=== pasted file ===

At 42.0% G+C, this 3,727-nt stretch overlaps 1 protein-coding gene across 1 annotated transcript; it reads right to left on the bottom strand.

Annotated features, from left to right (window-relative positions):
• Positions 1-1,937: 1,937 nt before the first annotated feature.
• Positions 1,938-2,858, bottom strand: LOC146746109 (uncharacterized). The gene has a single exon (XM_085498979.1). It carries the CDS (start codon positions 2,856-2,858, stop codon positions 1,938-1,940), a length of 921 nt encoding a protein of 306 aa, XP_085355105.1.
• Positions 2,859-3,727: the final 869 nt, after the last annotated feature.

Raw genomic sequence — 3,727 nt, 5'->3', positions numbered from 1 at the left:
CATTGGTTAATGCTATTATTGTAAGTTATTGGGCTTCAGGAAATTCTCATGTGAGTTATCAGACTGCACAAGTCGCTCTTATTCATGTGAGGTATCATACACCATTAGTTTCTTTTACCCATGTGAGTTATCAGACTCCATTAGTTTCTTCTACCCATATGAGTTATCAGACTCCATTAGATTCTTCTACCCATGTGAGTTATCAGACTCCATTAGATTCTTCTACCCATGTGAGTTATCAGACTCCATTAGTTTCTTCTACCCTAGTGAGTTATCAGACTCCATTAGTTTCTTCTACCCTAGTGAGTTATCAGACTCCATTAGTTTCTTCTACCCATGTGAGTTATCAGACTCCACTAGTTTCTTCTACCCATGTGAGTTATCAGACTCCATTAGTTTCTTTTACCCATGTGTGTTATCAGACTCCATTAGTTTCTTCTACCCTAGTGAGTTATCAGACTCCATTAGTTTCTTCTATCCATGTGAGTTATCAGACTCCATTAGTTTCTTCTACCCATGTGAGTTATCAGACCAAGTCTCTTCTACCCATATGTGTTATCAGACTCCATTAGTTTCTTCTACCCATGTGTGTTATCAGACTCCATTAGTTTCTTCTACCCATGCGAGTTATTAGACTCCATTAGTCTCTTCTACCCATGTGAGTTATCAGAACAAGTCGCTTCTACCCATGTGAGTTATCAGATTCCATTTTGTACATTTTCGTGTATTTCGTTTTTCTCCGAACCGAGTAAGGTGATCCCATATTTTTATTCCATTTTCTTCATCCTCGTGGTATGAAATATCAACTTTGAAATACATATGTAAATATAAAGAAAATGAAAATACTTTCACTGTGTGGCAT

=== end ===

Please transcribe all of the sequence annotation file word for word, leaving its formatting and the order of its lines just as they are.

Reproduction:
At 42.0% G+C, this 3,727-nt stretch overlaps 1 protein-coding gene across 1 annotated transcript; it reads right to left on the bottom strand.

Annotated features, from left to right (window-relative positions):
• Positions 1-1,937: 1,937 nt before the first annotated feature.
• Positions 1,938-2,858, bottom strand: LOC146746109 (uncharacterized). The gene has a single exon (XM_085498979.1). It carries the CDS (start codon positions 2,856-2,858, stop codon positions 1,938-1,940), a length of 921 nt encoding a protein of 306 aa, XP_085355105.1.
• Positions 2,859-3,727: the final 869 nt, after the last annotated feature.

Raw genomic sequence — 3,727 nt, 5'->3', positions numbered from 1 at the left:
CATTGGTTAATGCTATTATTGTAAGTTATTGGGCTTCAGGAAATTCTCATGTGAGTTATCAGACTGCACAAGTCGCTCTTATTCATGTGAGGTATCATACACCATTAGTTTCTTTTACCCATGTGAGTTATCAGACTCCATTAGTTTCTTCTACCCATATGAGTTATCAGACTCCATTAGATTCTTCTACCCATGTGAGTTATCAGACTCCATTAGATTCTTCTACCCATGTGAGTTATCAGACTCCATTAGTTTCTTCTACCCTAGTGAGTTATCAGACTCCATTAGTTTCTTCTACCCTAGTGAGTTATCAGACTCCATTAGTTTCTTCTACCCATGTGAGTTATCAGACTCCACTAGTTTCTTCTACCCATGTGAGTTATCAGACTCCATTAGTTTCTTTTACCCATGTGTGTTATCAGACTCCATTAGTTTCTTCTACCCTAGTGAGTTATCAGACTCCATTAGTTTCTTCTATCCATGTGAGTTATCAGACTCCATTAGTTTCTTCTACCCATGTGAGTTATCAGACCAAGTCTCTTCTACCCATATGTGTTATCAGACTCCATTAGTTTCTTCTACCCATGTGTGTTATCAGACTCCATTAGTTTCTTCTACCCATGCGAGTTATTAGACTCCATTAGTCTCTTCTACCCATGTGAGTTATCAGAACAAGTCGCTTCTACCCATGTGAGTTATCAGATTCCATTTTGTACATTTTCGTGTATTTCGTTTTTCTCCGAACCGAGTAAGGTGATCCCATATTTTTATTCCATTTTCTTCATCCTCGTGGTATGAAATATCAACTTTGAAATACATATGTAAATATAAAGAAAATGAAAATACTTTCACTGTGTGGCAT